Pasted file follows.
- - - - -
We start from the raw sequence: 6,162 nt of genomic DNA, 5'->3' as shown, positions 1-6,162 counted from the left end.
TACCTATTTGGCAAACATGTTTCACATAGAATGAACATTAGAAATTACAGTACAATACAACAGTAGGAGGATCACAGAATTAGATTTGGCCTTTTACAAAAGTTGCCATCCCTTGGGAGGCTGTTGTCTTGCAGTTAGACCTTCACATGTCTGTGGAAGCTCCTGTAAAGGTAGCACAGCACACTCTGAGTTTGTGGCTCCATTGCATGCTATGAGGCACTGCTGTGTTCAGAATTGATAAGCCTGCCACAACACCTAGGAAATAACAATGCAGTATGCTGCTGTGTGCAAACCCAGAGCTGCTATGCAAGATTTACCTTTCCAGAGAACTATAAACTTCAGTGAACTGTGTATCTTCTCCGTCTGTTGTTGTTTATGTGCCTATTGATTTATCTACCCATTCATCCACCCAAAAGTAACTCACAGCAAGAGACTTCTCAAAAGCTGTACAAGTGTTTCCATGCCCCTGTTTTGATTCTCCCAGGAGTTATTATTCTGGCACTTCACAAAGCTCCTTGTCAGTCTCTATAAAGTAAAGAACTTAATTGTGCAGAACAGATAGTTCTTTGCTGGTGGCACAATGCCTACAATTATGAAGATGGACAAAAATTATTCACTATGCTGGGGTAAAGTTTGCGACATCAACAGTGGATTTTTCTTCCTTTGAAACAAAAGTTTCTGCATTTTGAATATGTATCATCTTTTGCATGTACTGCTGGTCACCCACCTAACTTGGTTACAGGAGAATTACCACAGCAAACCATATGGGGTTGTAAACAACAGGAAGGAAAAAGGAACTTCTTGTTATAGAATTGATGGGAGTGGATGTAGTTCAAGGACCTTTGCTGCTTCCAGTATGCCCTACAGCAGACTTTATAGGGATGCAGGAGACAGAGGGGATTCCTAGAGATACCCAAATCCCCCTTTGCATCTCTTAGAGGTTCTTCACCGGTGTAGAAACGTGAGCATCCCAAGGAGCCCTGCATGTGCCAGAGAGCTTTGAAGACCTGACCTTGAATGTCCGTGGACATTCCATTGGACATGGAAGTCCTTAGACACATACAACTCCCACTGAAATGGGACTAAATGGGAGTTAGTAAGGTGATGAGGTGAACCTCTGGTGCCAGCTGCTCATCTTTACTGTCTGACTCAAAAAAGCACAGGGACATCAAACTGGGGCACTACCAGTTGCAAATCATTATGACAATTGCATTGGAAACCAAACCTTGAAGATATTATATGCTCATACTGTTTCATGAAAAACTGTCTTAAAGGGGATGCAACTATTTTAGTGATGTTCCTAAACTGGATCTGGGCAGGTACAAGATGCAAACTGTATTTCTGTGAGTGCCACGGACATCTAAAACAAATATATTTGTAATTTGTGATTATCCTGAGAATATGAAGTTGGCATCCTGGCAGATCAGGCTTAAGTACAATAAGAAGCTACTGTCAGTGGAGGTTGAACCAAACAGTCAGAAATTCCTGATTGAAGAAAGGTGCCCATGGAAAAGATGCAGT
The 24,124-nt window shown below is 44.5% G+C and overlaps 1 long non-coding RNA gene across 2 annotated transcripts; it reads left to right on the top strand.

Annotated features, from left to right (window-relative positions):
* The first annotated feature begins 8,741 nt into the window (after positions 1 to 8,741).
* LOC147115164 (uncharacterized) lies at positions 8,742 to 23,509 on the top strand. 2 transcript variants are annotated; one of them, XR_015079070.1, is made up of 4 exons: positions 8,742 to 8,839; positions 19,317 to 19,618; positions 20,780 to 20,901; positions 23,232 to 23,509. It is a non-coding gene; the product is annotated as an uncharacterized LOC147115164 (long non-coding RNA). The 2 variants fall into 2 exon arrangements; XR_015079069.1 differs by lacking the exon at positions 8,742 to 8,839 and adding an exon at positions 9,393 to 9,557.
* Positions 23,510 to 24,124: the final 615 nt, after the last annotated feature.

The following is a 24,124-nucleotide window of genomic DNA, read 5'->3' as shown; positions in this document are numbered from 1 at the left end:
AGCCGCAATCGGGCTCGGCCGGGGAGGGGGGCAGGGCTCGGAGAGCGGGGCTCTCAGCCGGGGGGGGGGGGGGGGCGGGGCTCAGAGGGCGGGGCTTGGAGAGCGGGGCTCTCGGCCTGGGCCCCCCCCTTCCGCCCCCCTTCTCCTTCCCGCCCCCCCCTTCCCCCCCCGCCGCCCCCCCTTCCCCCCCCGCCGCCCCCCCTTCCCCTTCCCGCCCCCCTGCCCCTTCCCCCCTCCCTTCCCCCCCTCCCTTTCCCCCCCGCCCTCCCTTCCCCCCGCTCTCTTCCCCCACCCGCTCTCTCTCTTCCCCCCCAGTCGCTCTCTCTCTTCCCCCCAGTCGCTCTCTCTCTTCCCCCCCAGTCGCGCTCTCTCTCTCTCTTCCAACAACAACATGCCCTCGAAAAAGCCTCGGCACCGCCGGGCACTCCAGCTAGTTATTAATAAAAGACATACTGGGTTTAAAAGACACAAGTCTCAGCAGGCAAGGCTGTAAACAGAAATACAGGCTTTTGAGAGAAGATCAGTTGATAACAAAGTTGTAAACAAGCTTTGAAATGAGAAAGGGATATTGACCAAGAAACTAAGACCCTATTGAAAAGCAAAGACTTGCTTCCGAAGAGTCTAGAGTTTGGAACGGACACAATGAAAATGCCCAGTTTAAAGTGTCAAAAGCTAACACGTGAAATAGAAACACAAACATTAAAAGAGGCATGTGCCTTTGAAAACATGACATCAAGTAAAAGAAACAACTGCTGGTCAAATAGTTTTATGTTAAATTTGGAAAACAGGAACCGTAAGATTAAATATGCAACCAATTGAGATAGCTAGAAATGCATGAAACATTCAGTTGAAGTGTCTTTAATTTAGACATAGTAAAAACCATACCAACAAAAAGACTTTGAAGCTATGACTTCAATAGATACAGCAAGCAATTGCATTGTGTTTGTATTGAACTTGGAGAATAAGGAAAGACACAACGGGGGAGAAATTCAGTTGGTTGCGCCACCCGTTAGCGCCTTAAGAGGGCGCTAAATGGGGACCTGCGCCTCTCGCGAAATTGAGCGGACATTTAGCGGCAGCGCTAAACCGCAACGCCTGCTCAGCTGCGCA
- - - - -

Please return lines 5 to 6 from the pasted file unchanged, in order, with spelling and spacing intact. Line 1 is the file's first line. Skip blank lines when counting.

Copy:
* The first annotated feature begins 8,741 nt into the window (after positions 1 to 8,741).
* LOC147115164 (uncharacterized) lies at positions 8,742 to 23,509 on the top strand. 2 transcript variants are annotated; one of them, XR_015079070.1, is made up of 4 exons: positions 8,742 to 8,839; positions 19,317 to 19,618; positions 20,780 to 20,901; positions 23,232 to 23,509. It is a non-coding gene; the product is annotated as an uncharacterized LOC147115164 (long non-coding RNA). The 2 variants fall into 2 exon arrangements; XR_015079069.1 differs by lacking the exon at positions 8,742 to 8,839 and adding an exon at positions 9,393 to 9,557.